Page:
Director: Franc Roddam

Re-released in a new print (complete with an improved Dolby soundtrack) to coincide with a renewal of interest in composer Pete Townshend and the Who, Quadrophenia is one of the best ever British youth movies. Set in 1964, when hip young things known as mods did battle with greasy rockers, Franc Roddam’s film captures not only a time and place to perfection, but also the energy, frustration and dreams of its youthful protagonists. In the best role of his career, Phil Daniels plays Jimmy, a London teenager who seeks a sense of identity and some excitement with the image-conscious mods. But the familiar rituals of pill-popping, partying and romancing are not quite sufficient to obliterate the zero prospects of a dead-end job. The inevitable release of pressure comes in the form of a legendary Brighton beach battle between rival gangs of mods and rockers.
One of the strengths of Quadrophenia is that it manages to combine the qualities of British social realism with the more mythic and subversive tendencies of the American youth movie. Thus, despite its close attention to the details of a specifically English context, Roddam’s film manages to conjure up something similar to the confusion and angst that surrounded James Dean and his pals in the classic Rebel Without a Cause. Needless ot say, Quadrophenia is not exactly free of silly moralising, but there is also a palpable sense of pain and danger in Daniel’s Jimmy, who seems ready to explode at any moment and comes literally to the edge of self-destruction in the film’s most memorable scene.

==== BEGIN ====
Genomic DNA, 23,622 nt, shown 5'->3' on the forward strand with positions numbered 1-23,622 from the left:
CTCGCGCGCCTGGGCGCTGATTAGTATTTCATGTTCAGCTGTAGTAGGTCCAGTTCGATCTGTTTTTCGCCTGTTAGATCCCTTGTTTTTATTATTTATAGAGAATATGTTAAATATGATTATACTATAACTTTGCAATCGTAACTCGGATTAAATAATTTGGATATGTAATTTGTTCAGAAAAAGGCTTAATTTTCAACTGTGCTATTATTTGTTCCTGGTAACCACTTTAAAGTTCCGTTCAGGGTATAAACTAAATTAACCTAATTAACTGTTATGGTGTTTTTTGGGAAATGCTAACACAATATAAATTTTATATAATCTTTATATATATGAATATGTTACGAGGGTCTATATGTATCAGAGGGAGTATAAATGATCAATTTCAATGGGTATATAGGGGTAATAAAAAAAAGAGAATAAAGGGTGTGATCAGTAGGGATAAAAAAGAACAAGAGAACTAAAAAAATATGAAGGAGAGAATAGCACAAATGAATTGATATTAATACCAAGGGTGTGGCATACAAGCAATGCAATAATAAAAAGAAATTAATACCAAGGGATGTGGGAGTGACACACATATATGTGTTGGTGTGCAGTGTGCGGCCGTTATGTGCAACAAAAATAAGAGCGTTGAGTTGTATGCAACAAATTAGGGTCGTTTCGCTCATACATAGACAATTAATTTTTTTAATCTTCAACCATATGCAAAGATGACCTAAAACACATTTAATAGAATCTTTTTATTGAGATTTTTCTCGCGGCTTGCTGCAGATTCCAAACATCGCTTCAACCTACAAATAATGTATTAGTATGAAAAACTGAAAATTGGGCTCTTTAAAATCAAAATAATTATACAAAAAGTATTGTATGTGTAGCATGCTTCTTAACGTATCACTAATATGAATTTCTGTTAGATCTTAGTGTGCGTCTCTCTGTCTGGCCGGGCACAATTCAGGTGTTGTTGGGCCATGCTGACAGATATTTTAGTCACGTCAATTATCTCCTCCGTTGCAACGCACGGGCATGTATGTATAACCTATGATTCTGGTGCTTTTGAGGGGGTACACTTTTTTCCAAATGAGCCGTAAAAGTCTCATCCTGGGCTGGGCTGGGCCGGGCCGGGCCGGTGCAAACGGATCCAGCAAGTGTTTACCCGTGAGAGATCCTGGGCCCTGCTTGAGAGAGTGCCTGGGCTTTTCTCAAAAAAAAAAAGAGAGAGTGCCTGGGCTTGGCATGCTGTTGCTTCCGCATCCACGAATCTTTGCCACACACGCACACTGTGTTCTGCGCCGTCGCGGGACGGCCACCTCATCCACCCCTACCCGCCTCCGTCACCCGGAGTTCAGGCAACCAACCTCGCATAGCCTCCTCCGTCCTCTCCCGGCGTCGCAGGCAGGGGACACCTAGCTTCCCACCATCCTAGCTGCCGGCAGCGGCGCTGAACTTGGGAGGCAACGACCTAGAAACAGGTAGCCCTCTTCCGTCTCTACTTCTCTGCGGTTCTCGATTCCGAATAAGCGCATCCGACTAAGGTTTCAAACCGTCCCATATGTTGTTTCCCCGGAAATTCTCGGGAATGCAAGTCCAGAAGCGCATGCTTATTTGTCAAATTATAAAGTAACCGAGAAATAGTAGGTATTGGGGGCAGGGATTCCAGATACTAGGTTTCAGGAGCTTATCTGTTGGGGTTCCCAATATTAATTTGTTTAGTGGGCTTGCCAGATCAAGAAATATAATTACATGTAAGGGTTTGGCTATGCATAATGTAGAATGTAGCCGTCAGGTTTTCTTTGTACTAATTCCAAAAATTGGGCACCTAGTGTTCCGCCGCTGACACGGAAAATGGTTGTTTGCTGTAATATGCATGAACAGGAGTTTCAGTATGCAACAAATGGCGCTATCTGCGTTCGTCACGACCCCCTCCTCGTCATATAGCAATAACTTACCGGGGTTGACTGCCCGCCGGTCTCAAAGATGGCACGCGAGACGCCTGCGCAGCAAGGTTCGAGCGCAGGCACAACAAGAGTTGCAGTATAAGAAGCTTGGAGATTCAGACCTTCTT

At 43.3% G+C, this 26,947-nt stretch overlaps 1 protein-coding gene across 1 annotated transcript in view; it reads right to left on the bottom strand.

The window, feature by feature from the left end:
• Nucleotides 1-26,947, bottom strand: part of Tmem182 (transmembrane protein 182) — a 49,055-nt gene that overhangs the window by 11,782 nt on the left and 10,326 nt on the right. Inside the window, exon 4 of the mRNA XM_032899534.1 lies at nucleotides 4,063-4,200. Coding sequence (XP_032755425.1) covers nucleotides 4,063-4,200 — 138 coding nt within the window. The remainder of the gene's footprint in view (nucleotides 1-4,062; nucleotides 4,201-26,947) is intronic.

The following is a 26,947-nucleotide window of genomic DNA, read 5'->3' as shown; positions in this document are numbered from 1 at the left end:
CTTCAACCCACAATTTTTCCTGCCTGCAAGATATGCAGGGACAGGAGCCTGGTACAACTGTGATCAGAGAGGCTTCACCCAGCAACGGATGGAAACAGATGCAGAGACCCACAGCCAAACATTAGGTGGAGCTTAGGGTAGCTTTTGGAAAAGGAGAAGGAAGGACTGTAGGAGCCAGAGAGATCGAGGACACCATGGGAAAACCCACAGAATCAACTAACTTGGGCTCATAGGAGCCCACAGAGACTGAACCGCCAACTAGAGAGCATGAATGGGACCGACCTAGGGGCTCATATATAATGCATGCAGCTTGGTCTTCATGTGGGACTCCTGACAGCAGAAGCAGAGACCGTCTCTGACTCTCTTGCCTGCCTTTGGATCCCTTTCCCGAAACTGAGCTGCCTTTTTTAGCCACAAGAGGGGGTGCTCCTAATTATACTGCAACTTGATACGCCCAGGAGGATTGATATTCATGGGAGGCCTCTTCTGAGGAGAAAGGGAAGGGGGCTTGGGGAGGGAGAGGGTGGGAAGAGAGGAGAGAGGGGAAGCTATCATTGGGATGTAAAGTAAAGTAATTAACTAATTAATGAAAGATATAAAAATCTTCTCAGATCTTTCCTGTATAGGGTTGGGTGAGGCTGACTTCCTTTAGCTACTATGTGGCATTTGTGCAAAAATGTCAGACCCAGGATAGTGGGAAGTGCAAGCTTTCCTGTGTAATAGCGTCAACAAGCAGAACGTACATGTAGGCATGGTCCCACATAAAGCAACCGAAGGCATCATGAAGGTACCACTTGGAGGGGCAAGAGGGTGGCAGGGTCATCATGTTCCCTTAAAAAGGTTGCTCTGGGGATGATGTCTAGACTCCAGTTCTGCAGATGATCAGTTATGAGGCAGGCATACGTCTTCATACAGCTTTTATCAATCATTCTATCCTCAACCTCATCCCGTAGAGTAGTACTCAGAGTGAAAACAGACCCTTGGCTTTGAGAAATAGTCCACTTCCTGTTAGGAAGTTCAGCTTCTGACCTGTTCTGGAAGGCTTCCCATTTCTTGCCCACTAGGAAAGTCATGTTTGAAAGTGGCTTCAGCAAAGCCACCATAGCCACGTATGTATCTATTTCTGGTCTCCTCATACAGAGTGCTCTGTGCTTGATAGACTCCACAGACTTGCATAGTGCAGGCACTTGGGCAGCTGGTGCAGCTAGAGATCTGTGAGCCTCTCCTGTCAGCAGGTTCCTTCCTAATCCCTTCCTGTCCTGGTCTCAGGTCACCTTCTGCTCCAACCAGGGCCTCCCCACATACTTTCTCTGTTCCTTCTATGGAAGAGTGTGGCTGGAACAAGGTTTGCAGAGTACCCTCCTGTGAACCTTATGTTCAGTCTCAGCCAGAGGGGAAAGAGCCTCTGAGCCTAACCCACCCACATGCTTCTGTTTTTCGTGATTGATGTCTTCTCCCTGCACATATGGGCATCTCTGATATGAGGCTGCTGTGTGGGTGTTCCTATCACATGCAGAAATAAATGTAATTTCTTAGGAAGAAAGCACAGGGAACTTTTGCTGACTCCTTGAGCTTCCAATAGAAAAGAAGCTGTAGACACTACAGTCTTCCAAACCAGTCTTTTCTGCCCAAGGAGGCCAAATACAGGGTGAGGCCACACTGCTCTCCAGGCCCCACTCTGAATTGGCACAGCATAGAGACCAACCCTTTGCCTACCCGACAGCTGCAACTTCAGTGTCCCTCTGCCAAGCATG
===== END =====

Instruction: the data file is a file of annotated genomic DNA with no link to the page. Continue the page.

Overall, this is a very welcome revival for all kinds of reasons. Apart form the thunderous music score, there is some very striking cinematography by Brian Tufano, who has personally supervised the production of the splendid new prints. And of course there is Sting, who is sure to raise a laugh as the super-mod whose iconic status is somewhat at odds with his day job as a bellhop. In short, this is something of a British classic.

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